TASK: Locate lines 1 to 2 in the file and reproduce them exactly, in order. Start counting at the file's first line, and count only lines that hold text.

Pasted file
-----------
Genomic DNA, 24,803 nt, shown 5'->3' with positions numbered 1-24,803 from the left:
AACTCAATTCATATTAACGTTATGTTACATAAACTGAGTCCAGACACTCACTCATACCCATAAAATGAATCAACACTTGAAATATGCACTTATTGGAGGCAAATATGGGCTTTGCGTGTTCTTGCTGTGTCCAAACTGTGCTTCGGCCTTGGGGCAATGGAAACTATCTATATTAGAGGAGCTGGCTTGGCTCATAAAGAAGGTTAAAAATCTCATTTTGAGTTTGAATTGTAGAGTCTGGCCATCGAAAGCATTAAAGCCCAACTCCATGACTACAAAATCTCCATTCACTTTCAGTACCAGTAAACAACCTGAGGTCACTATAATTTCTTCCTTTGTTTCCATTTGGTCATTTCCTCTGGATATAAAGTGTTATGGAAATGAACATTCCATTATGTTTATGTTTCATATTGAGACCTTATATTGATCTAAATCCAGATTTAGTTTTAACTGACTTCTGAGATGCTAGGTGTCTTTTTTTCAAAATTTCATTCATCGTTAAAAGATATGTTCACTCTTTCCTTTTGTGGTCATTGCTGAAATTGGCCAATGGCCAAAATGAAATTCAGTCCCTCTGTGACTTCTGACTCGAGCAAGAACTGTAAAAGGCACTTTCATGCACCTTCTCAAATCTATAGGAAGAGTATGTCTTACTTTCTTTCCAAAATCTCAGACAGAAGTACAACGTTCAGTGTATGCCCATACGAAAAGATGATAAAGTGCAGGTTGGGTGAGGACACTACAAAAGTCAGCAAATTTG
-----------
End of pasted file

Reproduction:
Genomic DNA, 24,803 nt, shown 5'->3' with positions numbered 1-24,803 from the left:
AACTCAATTCATATTAACGTTATGTTACATAAACTGAGTCCAGACACTCACTCATACCCATAAAATGAATCAACACTTGAAATATGCACTTATTGGAGGCAAATATGGGCTTTGCGTGTTCTTGCTGTGTCCAAACTGTGCTTCGGCCTTGGGGCAATGGAAACTATCTATATTAGAGGAGCTGGCTTGGCTCATAAAGAAGGTTAAAAATCTCATTTTGAGTTTGAATTGTAGAGTCTGGCCATCGAAAGCATTAAAGCCCAACTCCATGACTACAAAATCTCCATTCACTTTCAGTACCAGTAAACAACCTGAGGTCACTATAATTTCTTCCTTTGTTTCCATTTGGTCATTTCCTCTGGATATAAAGTGTTATGGAAATGAACATTCCATTATGTTTATGTTTCATATTGAGACCTTATATTGATCTAAATCCAGATTTAGTTTTAACTGACTTCTGAGATGCTAGGTGTCTTTTTTTCAAAATTTCATTCATCGTTAAAAGATATGTTCACTCTTTCCTTTTGTGGTCATTGCTGAAATTGGCCAATGGCCAAAATGAAATTCAGTCCCTCTGTGACTTCTGACTCGAGCAAGAACTGTAAAAGGCACTTTCATGCACCTTCTCAAATCTATAGGAAGAGTATGTCTTACTTTCTTTCCAAAATCTCAGACAGAAGTACAACGTTCAGTGTATGCCCATACGAAAAGATGATAAAGTGCAGGTTGGGTGAGGACACTACAAAAGTCAGCAAATTTG